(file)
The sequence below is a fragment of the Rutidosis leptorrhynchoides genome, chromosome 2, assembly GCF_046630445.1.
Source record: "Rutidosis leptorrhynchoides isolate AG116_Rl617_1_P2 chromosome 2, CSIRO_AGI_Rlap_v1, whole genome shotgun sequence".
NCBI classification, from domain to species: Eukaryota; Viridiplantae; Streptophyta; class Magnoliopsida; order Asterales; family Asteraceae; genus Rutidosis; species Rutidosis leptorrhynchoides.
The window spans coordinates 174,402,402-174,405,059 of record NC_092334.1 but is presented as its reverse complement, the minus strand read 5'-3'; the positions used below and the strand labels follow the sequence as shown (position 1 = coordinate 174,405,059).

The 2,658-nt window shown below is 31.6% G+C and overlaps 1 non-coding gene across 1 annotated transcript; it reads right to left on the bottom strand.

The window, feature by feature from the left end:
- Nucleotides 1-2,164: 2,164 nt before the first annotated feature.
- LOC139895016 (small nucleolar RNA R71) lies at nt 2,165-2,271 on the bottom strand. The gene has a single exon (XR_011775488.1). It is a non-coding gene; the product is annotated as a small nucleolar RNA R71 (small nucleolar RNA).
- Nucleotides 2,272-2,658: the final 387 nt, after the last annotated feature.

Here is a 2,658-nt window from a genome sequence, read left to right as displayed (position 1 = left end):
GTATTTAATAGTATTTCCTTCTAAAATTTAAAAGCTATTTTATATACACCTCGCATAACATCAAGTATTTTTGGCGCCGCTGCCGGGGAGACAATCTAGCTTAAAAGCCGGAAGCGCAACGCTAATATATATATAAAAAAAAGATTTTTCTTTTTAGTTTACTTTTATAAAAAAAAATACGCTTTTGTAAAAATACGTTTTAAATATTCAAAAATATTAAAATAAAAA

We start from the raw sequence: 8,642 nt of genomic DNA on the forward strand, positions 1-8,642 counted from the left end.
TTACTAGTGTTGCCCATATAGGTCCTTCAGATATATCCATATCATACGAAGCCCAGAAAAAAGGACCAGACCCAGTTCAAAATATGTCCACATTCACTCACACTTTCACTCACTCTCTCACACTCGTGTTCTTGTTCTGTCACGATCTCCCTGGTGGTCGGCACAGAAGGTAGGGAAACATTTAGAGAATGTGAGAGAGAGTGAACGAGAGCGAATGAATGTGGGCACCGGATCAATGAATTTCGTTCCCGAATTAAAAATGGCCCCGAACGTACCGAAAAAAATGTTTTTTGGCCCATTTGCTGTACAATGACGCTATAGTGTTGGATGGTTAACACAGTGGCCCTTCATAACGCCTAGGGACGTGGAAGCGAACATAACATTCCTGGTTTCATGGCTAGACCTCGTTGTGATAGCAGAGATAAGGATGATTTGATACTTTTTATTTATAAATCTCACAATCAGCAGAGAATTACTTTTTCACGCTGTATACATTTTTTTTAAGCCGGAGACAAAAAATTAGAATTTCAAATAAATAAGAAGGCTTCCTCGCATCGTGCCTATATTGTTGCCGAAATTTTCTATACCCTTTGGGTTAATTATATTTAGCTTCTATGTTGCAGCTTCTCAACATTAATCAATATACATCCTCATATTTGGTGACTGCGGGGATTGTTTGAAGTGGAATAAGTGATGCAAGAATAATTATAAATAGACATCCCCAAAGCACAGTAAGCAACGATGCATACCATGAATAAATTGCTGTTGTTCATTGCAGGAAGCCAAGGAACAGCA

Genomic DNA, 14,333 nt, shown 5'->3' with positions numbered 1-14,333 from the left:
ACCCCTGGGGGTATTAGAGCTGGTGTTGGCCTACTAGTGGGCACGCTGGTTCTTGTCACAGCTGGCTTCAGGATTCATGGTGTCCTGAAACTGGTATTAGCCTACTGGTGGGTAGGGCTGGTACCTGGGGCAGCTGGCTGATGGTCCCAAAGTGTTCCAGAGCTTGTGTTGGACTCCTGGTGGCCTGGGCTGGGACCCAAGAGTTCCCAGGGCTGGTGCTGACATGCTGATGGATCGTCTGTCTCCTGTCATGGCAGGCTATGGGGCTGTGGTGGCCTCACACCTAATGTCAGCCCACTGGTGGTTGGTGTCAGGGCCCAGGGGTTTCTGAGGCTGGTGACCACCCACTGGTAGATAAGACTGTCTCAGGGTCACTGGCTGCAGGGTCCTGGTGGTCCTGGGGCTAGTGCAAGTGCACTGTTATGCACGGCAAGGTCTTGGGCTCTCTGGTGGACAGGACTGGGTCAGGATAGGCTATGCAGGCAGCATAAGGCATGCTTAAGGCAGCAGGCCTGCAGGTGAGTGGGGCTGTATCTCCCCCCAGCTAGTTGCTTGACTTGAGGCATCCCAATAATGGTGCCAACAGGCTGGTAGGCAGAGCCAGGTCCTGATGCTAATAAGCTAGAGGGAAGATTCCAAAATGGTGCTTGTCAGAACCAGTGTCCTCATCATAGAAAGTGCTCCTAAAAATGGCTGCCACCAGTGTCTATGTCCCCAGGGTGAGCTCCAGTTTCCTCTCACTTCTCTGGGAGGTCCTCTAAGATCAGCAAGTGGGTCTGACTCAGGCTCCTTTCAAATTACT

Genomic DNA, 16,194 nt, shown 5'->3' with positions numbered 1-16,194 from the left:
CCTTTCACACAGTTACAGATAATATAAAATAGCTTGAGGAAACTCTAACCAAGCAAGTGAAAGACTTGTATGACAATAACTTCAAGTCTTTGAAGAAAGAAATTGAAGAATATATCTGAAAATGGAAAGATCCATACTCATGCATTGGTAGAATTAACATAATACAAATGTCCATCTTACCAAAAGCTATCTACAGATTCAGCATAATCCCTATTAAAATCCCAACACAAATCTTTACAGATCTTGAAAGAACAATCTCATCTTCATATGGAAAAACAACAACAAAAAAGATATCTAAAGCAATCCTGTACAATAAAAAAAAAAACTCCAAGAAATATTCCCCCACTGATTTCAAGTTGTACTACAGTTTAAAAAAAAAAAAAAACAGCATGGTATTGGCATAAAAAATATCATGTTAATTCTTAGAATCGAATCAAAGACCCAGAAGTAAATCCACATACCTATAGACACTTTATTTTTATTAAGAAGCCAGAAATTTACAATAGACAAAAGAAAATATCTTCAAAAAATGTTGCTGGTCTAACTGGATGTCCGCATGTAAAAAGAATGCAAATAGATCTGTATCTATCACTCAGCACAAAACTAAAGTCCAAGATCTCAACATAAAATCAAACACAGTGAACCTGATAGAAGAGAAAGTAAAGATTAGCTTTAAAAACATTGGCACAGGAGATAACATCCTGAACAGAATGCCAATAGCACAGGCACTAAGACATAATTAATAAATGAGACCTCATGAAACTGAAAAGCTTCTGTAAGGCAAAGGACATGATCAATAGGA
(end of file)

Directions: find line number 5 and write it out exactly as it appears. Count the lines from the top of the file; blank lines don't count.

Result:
The 2,658-nt window shown below is 31.6% G+C and overlaps 1 non-coding gene across 1 annotated transcript; it reads right to left on the bottom strand.